Save for 2005 Kenenisa Bekele hopping in a time machine and pacing Cheptegei himself, the setup in Valencia couldn’t be much better. His first two pacers, Dutchman Roy Hoornweg (tasked with hitting 1500 in 3:55) and Australian Matthew Ramsden (3000 in 7:52) both did a good job pacing Cheptegei’s 5k WR and will reprise their roles here.
The final pacer has the hardest job as the target pace at 5000 meters is 13:05, a time only seven men have bettered in 2020. Fortunately, the organizers have wrangled one of those men to do it: Kenya’s Nicholas Kimeli, who ran 12:51 for second behind Cheptegei in Monaco and owns the world lead at 10,000 this year (26:58). Most recently, Kimeli ran 13:08.32 at 5,800 feet at the Kip Keino Classic in Nairobi on Saturday, the fastest 5k ever at altitude. He is very fit, and towing Cheptegei through 6k on WR pace — his assigned task — is well within his capabilities.
The greatest pacer, however, might be Cheptegei himself. In Monaco, he ripped off 60-second laps with staggering consistency, never varying by more than half a second over the final 2k. In Valencia, 63 will be the key number: 63 seconds per lap works out to 26:15, just under the current record. Should he require them, Cheptegei will also have the Wavelight bulbs (expected to be set to 26:15 pace) on the inside of the track to use as a guide, though their biggest benefit may come early in the race in ensuring that his pacemakers don’t go out too hard.
The good news: the weather in Valencia should be better than it was when Cheptegei broke the 5k WR in Monaco. That day, the temperature was 79 degrees with a dewpoint of 69; Wednesday’s forecast calls for 71 with a dewpoint of 64 in Valencia when Cheptegei will take the track at 9:55 p.m.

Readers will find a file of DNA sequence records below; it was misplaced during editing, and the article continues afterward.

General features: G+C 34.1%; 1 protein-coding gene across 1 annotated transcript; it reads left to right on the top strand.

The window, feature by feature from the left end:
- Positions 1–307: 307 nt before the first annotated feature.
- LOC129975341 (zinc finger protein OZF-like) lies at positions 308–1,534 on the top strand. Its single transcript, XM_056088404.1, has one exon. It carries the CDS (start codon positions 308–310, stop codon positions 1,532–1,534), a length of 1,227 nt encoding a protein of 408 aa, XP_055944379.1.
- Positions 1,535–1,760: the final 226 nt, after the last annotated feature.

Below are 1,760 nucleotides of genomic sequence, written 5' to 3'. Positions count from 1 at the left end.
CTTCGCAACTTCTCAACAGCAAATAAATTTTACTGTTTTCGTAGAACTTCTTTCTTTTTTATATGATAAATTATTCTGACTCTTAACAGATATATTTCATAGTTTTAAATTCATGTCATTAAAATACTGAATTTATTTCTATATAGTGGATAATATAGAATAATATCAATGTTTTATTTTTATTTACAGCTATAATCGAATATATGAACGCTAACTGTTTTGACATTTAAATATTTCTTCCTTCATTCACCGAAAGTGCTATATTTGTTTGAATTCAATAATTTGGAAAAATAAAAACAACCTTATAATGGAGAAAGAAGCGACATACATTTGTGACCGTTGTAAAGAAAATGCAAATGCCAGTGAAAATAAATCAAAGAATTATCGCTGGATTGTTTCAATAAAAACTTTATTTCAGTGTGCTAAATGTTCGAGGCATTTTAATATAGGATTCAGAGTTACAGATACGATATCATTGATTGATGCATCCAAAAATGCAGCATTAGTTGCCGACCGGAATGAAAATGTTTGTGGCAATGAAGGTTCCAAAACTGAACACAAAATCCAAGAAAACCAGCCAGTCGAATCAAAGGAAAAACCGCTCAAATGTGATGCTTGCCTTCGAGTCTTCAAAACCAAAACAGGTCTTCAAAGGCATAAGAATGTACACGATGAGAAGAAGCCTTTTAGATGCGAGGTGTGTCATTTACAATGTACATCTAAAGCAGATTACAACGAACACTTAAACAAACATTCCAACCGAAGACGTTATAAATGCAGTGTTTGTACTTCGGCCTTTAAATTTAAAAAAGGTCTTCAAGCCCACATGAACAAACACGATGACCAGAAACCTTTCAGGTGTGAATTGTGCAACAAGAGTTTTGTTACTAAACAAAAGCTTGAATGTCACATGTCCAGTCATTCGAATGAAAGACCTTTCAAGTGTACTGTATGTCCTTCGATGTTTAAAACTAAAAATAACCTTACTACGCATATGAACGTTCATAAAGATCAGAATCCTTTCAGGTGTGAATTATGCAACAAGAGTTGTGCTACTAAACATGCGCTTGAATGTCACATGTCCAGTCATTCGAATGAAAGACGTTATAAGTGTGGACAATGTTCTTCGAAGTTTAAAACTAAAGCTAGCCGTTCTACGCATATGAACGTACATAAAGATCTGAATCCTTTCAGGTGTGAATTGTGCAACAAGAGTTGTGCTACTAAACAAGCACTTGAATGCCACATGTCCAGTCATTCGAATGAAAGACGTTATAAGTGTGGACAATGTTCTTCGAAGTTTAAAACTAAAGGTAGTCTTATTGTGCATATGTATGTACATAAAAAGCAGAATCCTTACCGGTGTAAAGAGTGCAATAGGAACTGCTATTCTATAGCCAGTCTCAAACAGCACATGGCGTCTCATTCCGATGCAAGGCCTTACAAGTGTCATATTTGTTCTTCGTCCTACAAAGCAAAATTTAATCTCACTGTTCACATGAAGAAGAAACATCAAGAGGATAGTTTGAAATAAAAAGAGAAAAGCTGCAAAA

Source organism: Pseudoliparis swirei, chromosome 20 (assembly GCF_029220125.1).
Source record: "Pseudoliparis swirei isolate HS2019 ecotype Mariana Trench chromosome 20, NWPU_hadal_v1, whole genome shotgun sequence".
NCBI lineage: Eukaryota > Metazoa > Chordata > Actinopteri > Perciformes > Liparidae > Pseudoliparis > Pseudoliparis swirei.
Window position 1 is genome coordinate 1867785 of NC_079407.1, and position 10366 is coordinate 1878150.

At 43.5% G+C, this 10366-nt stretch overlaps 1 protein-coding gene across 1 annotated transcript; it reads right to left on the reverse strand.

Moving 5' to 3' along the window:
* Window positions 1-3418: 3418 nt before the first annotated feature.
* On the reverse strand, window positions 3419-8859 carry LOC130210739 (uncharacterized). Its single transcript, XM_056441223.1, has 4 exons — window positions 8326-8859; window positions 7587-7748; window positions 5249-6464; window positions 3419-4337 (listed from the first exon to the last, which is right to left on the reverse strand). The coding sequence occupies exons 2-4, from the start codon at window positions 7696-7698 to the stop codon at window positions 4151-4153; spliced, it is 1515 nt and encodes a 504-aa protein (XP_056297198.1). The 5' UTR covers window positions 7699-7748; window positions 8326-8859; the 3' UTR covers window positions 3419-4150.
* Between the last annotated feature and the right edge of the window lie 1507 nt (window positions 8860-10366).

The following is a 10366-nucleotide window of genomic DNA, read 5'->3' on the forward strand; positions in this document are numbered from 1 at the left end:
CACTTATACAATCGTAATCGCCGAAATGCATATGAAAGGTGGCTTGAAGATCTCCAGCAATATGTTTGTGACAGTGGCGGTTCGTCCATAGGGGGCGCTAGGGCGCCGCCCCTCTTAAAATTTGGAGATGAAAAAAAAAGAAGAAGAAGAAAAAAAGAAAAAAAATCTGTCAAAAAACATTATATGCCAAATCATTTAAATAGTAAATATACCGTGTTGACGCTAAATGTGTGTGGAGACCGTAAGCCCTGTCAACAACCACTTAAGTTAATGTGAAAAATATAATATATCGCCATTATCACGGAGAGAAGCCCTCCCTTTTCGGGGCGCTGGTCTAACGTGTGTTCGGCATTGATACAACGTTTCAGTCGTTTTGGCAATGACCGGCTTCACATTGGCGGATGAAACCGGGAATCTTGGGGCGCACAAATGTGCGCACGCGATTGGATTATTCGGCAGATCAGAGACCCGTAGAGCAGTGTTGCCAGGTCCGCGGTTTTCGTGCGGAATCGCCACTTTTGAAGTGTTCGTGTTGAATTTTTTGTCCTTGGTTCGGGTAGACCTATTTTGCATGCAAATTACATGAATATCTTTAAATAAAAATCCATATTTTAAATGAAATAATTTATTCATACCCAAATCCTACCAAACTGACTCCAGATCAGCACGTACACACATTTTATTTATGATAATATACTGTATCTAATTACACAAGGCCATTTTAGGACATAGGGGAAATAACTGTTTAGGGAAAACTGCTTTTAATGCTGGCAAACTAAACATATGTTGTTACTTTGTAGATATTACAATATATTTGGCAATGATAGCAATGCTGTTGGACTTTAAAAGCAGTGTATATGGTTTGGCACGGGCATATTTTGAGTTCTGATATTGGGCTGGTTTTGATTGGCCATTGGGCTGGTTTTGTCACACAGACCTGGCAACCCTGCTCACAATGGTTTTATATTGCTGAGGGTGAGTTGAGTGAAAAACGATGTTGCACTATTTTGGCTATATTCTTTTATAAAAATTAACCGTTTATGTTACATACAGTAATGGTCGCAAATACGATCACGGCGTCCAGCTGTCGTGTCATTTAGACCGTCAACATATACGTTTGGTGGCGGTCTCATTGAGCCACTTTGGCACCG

The bad news: that’s still not ideal for distance running. When Bekele set the current record in Brussels on August 26, 2005, conditions were almost perfect — 55 degrees and a dewpoint of 50.
The main thing to remember here is that the weather doesn’t need to be perfect for a world record — but the more challenging the conditions, the fitter an athlete has to be to break the record. When Bekele broke the 10k record for the first time in Ostrava, the weather was similar to what Cheptegei will face on Wednesday. Yet he was so fit, it didn’t matter.
That’s the hope this time around as well. After Cheptegei’s WR in Monaco, his coach, Addy Ruiter, told World Athletics he believes Cheptegei was in 12:30 shape that day, which was important because “we knew the likely hot conditions he would face in Monaco would slow him down a little.”
Van der Velden admits now that the circumstances in Monaco were “challenging,” but, thanks to his superior fitness, Cheptegei was able to overcome them.
“We knew he had a buffer and we were confident,” van der Velden says. “And we know that’s the case for Wednesday evening as well.”
Last time, I bet against Cheptegei and he made me look silly. I’m not making the same mistake again. Cheptegei is a better 10k runner than 5k runner, he’s in monster shape, and he’s got a great team of pacers plus Wavelight. And then there is this quote from Cheptegei in Monday’s pre-race press conference.
“[The record] is hard, but of course I am also harder. I have shown in different terrains. I have shown in cross country, I have shown in 15 kilometers on the road. I showed in Monaco in February over 5k on the road. And of course still people never believed that I could come close to the 5,000 meters world record. Now I have it and the next goal is to try and break the 10,000 meters world record.”
The record is hard, but I am harder. What a line. That record is history.
Kipchirchir chasing sub-27:00
Ten years ago, Chris Solinsky became the first American to break 27:00 for 10,000 meters. You may have heard about it. A year later, Galen Rupp ran 26:48 in Brussels, and to this day, they remain the only two members of the US sub-27:00 club. On Wednesday, Shadrack Kipchirchir will attempt to join them.
It’s definitely a possibility. Kipchirchir owns a personal best of 27:07 from the 2017 World Championships, and he’s been in good form so far in 2020. Back in February, he took 10 seconds off his 5k pb by running 13:08 in Boston. And most recently, he clocked 13:39 at 5,300 feet of elevation in Boulder on September 19, which is worth 13:15 according to the NCAA conversion calculator.
Sub-27:00 will require better fitness than 13:08 or 13:15, but Valencia is the race Kipchirchir has been gearing his training around. Exactly how long that has been the case is unclear — van der Velden, who also represents Kipchirchir, says he has known about the race since July, whereas Kipchirchir’s coach Scott Simmons told LetsRun they’ve been working on a shorter timeline.